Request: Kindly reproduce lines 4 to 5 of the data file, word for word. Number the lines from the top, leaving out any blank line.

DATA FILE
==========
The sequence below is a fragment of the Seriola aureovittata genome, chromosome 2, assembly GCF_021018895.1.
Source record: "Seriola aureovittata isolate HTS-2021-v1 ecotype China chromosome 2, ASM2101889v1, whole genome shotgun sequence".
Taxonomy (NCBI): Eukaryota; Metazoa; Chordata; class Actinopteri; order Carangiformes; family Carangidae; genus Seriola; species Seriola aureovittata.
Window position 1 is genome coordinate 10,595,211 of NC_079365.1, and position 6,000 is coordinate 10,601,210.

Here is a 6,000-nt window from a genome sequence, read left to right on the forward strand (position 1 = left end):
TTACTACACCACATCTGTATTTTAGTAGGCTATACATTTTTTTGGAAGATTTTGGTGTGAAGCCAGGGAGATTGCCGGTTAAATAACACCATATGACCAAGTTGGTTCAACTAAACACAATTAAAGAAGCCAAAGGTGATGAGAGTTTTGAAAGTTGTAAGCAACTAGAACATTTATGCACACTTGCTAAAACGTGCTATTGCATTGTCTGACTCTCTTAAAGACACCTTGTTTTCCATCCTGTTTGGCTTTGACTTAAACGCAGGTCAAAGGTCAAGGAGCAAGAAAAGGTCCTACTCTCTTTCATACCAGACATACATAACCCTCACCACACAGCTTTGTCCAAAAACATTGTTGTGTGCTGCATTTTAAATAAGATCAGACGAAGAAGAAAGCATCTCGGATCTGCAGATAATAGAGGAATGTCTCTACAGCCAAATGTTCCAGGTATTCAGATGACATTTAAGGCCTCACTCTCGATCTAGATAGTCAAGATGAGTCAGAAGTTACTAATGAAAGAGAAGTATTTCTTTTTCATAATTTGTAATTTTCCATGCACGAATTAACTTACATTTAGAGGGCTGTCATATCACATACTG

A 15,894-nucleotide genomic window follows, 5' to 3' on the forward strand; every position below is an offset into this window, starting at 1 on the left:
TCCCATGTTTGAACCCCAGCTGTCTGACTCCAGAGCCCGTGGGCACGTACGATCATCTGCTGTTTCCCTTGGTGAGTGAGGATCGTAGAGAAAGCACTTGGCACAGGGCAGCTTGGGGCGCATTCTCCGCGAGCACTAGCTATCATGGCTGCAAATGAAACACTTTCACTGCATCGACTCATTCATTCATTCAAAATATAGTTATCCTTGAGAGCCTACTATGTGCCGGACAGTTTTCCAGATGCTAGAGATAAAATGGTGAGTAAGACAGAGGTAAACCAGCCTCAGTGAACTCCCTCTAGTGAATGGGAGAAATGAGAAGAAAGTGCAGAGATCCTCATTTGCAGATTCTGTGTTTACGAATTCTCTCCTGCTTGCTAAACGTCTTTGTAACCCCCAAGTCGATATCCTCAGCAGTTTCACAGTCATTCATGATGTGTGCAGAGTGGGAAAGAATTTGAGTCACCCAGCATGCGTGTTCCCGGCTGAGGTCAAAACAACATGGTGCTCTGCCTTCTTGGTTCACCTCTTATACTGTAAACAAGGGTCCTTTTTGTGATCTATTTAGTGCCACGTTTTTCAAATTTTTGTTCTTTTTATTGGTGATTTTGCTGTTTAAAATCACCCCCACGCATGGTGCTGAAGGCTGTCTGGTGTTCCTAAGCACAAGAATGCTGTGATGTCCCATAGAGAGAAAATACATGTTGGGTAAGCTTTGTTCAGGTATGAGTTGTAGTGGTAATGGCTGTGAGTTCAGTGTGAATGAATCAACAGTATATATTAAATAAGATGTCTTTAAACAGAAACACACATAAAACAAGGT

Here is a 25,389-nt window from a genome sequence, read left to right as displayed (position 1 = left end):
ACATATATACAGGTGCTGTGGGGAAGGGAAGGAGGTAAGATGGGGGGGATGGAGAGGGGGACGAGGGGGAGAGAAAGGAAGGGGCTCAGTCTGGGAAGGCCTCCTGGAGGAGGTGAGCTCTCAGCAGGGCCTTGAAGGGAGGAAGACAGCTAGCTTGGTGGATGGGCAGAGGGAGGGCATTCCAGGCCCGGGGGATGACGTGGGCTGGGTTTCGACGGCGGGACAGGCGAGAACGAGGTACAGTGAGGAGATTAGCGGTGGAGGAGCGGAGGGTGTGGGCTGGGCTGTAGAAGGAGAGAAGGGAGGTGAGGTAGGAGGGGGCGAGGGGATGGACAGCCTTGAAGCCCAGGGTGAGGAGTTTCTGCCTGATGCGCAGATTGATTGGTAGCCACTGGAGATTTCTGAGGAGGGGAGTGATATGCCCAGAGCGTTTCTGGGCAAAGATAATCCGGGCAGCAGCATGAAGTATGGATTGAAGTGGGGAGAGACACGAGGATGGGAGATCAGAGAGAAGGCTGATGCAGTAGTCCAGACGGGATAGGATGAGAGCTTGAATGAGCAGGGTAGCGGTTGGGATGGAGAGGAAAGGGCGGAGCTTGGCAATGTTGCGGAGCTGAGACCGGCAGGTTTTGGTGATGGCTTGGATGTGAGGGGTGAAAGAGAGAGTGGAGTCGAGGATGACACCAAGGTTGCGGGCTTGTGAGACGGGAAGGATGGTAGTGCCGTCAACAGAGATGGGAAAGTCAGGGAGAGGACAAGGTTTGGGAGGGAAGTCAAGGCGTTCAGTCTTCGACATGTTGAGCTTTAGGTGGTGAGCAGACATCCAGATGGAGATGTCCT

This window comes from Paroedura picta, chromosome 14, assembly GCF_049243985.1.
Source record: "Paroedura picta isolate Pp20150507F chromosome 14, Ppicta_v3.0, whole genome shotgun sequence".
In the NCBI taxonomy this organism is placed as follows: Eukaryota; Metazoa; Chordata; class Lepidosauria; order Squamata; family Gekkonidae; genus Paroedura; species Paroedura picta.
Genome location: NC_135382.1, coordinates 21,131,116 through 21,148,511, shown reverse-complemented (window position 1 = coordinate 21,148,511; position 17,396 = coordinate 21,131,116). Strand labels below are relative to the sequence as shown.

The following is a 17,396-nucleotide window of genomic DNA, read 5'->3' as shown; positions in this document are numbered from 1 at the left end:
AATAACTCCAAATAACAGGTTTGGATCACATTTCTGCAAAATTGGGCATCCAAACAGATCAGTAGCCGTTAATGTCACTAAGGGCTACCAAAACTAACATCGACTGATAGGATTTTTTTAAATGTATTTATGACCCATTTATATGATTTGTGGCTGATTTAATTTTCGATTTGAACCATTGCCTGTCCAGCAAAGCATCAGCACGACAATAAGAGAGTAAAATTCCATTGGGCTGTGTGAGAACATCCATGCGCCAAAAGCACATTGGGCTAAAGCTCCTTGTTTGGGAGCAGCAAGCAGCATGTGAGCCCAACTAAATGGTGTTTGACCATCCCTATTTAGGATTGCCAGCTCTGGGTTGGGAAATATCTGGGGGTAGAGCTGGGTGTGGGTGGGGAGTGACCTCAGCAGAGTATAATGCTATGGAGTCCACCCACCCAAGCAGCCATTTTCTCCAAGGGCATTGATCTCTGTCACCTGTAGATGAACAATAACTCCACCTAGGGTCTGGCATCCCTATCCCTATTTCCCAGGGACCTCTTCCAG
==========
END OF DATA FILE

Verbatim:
Window position 1 is genome coordinate 10,595,211 of NC_079365.1, and position 6,000 is coordinate 10,601,210.

Here is a 6,000-nt window from a genome sequence, read left to right on the forward strand (position 1 = left end):